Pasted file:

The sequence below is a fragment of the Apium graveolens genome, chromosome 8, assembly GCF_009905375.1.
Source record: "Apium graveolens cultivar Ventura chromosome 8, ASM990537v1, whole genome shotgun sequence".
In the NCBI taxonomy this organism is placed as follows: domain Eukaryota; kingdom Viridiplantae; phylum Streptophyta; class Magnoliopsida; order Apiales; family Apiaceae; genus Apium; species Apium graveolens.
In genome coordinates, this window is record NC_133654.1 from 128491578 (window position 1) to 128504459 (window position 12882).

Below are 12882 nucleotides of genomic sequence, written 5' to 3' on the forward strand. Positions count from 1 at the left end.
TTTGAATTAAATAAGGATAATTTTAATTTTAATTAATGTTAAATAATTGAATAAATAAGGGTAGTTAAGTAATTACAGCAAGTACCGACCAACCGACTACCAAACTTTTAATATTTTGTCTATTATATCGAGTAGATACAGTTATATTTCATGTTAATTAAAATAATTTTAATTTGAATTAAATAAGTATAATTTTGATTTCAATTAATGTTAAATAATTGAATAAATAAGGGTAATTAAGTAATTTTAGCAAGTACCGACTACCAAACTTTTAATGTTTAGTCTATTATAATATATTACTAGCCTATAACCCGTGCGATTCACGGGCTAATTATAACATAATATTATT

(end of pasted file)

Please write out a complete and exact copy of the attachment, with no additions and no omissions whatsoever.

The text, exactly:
The sequence below is a fragment of the Apium graveolens genome, chromosome 8, assembly GCF_009905375.1.
Source record: "Apium graveolens cultivar Ventura chromosome 8, ASM990537v1, whole genome shotgun sequence".
In the NCBI taxonomy this organism is placed as follows: domain Eukaryota; kingdom Viridiplantae; phylum Streptophyta; class Magnoliopsida; order Apiales; family Apiaceae; genus Apium; species Apium graveolens.
In genome coordinates, this window is record NC_133654.1 from 128491578 (window position 1) to 128504459 (window position 12882).

Below are 12882 nucleotides of genomic sequence, written 5' to 3' on the forward strand. Positions count from 1 at the left end.
TTTGAATTAAATAAGGATAATTTTAATTTTAATTAATGTTAAATAATTGAATAAATAAGGGTAGTTAAGTAATTACAGCAAGTACCGACCAACCGACTACCAAACTTTTAATATTTTGTCTATTATATCGAGTAGATACAGTTATATTTCATGTTAATTAAAATAATTTTAATTTGAATTAAATAAGTATAATTTTGATTTCAATTAATGTTAAATAATTGAATAAATAAGGGTAATTAAGTAATTTTAGCAAGTACCGACTACCAAACTTTTAATGTTTAGTCTATTATAATATATTACTAGCCTATAACCCGTGCGATTCACGGGCTAATTATAACATAATATTATT